The amount of long-chain saturated fatty acid residues (S) of 12 or more carbon atoms in the oil-and-fat feedstock of the present invention may be defined according to the fatty acid composition of the oil-and-fat ingredient raw material. In general, it is desirable that the total amount of S2 U and S3 is 10% by weight or less and the amount of SU2 is 30% by weight or less, both based on the total weight of the feedstock. When any liquid fatty oil is used as an oil-and-fat ingredient raw material, these conditions are both satisfied inevitably because liquid fatty oils contain little amount of long-chain saturated fatty acids.

The oil-and-fat feedstock of the present invention has a freezing resistance at temperatures of -20 C. or lower. Utilizing this property, the freezing resistance of oil-and-fat ingredient-containing food such as salad oil, dressing, mayonnaise, frozen dessert (e.g., ice cream), frozen dough and margarine can be significantly improved, which makes it possible to process or use the food of this kind at low temperatures of about refrigerator temperatures or lower.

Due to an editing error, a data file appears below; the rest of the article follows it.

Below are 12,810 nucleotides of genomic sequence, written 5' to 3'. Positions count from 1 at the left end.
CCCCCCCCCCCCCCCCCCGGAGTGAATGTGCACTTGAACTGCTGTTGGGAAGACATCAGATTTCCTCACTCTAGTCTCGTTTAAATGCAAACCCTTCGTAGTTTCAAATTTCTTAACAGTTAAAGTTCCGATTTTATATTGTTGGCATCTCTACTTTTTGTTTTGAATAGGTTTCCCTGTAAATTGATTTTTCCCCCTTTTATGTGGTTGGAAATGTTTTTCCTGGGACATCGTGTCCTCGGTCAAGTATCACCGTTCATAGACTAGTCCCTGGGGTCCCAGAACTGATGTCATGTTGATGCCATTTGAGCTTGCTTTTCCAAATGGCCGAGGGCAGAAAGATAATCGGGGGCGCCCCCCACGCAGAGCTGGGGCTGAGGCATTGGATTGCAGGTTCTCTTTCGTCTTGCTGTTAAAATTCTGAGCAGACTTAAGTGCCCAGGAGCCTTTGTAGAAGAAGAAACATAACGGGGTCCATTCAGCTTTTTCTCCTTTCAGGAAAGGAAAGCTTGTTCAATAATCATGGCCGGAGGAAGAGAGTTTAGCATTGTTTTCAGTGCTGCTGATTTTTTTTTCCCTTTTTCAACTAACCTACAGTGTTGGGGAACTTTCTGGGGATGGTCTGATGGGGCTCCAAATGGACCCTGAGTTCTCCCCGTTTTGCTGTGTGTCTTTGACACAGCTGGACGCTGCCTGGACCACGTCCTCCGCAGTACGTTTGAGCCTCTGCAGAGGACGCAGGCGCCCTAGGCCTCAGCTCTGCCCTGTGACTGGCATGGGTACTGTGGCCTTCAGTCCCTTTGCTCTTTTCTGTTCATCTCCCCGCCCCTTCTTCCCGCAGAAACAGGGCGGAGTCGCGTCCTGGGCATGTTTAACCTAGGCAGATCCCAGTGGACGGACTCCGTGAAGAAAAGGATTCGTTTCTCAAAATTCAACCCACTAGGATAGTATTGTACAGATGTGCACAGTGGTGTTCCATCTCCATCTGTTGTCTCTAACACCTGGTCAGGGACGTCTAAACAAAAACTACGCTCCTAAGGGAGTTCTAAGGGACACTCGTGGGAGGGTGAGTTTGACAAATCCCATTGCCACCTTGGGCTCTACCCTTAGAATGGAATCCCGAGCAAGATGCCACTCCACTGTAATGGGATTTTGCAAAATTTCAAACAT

It is ordinarily expected that the melting point of the oil-and-fat feedstock of the present invention will be decreased with an increase in the amount of triunsaturated triglycerides in the oil-and-fat feedstock. Even if a large amount of triunsaturated fatty acid triglycerides (U3) are used together with M2 U-type triglycerides of 4 to 10 carbon atoms as described above, however, the melting point of the oil-and-fat feedstock obtained is not decreased as expected, but rather it is not substantially different from the melting point of the oil-and-fat feedstock in which a relatively large amount of MU2 -type triglycerides of 4 to 10 carbon atoms are mixed with M2 U-type triglycerides as described above. On the other hand, the oxidation-resistance stability of the oil-and-fat feedstock is reduced with an increase in the amount of unsaturated fatty acid residues, and it is, therefore, desirable from a practical point of view that the oil-and-fat feedstock is produced to have a decreased melting point under the conditions that the amount of triunsaturated fatty acid triglycerides is decreased to be as small as possible. As shown in Example 2 below, in case where the ratio of U2 M to UM2 (wherein the middle-chain saturated fatty acid residue (M) has 6 carbon atoms) is about 1/1.4, the melting point of the oil-and-fat feedstock is decreased down to -33.5 C.